What Grows Well in Raised Garden Beds?

For poor soil, for gardening on rooftops or balconies or just to cut down on weeding, mulching and tilling, a raised bed can be an asset for gardeners. Raised beds can also elevate the soil level so that the elderly or arthritic can easily grow gardens. When given the right soil and water conditions, many types of plants can grow in a raised bed.


Each vegetable plant needs a minimum of five gallons of soil. In containers, there is often not enough soil, but a raised bed provides more than enough soil for vegetables to thrive. According to the Phoenix Permaculture Guild, vegetables are ideally suited to raised beds in areas where rodents such as squirrels and gophers live. The raised beds can be protected at root level with barrier cloth, and can be caged with chicken wire to prevent access from the outside. In cooler climates, raised beds heat up faster than the ground, which can extend the growing season of veggies.

Fruit Trees

In the article "Garden Spaces for Small Places," Dorothy Ainsworth states that fruit trees can be grown in raised beds if the trees are grown against a fence or wall for support. This type of tree is known as an espalier. The key to growing an espalier in a raised bed is to cut off any branches that do not grow laterally. This way the tree can fit into compact spaces. Fruit trees may also be trained so that their branches grow in a fan shape by staking the branches for a short time against a wall to train them.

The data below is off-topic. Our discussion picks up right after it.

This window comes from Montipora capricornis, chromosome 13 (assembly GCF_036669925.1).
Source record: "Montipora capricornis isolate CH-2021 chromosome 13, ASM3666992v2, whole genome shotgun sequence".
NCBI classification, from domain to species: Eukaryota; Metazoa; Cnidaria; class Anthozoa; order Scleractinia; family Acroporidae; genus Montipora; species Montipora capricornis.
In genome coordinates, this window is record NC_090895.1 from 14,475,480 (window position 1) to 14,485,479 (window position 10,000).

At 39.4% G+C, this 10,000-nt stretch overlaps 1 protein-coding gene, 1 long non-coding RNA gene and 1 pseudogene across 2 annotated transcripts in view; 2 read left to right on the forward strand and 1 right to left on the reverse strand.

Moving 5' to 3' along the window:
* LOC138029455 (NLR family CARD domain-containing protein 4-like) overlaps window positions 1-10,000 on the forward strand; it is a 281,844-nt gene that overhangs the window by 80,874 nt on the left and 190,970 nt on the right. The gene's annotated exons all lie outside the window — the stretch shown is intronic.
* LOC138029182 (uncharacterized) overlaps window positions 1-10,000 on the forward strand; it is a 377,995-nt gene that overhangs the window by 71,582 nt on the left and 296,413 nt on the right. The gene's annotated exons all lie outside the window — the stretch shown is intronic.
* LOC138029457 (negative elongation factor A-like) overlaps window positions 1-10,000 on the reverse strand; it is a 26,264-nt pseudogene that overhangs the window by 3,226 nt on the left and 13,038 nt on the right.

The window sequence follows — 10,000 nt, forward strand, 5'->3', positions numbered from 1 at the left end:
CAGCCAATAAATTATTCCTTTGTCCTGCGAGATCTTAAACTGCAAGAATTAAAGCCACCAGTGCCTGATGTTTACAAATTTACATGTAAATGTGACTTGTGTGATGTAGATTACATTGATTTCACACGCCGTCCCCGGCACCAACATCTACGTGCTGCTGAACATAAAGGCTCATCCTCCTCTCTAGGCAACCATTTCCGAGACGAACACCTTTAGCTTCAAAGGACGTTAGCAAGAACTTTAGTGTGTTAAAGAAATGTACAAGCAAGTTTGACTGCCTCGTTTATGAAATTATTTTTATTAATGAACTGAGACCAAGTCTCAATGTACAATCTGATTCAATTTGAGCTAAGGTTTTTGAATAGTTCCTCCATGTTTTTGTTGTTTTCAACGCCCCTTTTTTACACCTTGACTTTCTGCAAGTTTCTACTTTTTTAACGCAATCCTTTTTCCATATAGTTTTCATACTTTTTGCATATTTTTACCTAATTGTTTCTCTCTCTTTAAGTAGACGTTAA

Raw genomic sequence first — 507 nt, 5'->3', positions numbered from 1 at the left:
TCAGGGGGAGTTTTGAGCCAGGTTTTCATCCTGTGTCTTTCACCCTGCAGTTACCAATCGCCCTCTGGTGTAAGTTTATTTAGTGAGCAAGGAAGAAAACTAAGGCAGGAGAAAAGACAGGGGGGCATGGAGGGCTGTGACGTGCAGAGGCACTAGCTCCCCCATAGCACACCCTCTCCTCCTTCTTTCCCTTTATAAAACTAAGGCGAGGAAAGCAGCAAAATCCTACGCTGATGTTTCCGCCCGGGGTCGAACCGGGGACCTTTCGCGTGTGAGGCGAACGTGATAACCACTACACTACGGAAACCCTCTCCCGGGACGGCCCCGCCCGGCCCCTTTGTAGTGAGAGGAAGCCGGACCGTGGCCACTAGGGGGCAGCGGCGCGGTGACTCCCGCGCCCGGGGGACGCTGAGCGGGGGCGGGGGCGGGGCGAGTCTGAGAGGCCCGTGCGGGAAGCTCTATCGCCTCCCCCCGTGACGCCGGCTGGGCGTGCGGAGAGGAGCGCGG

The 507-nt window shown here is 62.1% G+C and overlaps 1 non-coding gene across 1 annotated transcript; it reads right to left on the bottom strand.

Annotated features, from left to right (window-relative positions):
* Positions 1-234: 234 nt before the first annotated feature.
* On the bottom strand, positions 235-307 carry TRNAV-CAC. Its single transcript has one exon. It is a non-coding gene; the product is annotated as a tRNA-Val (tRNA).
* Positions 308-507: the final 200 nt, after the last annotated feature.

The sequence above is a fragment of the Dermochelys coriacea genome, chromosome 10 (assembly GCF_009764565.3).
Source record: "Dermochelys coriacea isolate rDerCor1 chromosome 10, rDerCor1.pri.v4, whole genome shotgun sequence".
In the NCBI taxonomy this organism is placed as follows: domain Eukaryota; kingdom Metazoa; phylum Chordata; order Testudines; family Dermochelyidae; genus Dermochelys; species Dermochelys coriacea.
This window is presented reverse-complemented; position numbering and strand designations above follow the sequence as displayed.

Ornamental Plants

If you have leftover brick from a home project, or if you purchase brick retaining wall pavers, you can construct raised beds for shrubs or other ornamental plants. Brightly colored annuals can be planted in raised beds to raise them up and make them more noticeable. Roses will do well in raised beds because you can more precisely control the conditions of the soil around them, as well as staking climbing roses to the side of your house to give them support. Finally, ornamental shrubs such as boxwood that do not like wet soil will do well in a raised bed where proper drainage can be assured. This is particularly the case for homes where the lawn does not have a proper grade to insure that the drainage in the ground is adequate.

Keywords: raised beds, gardening, raised-bed gardens

About this Author

Tracy Morris has been a freelance writer since 2000. She has published novels and numerous online articles. Her work has appeared in national magazines and newspapers including "Ferrets," "CatFancy," "Lexington Herald Leader" and "The Tulsa World." She holds a Bachelor of Arts in journalism from the University of Arkansas.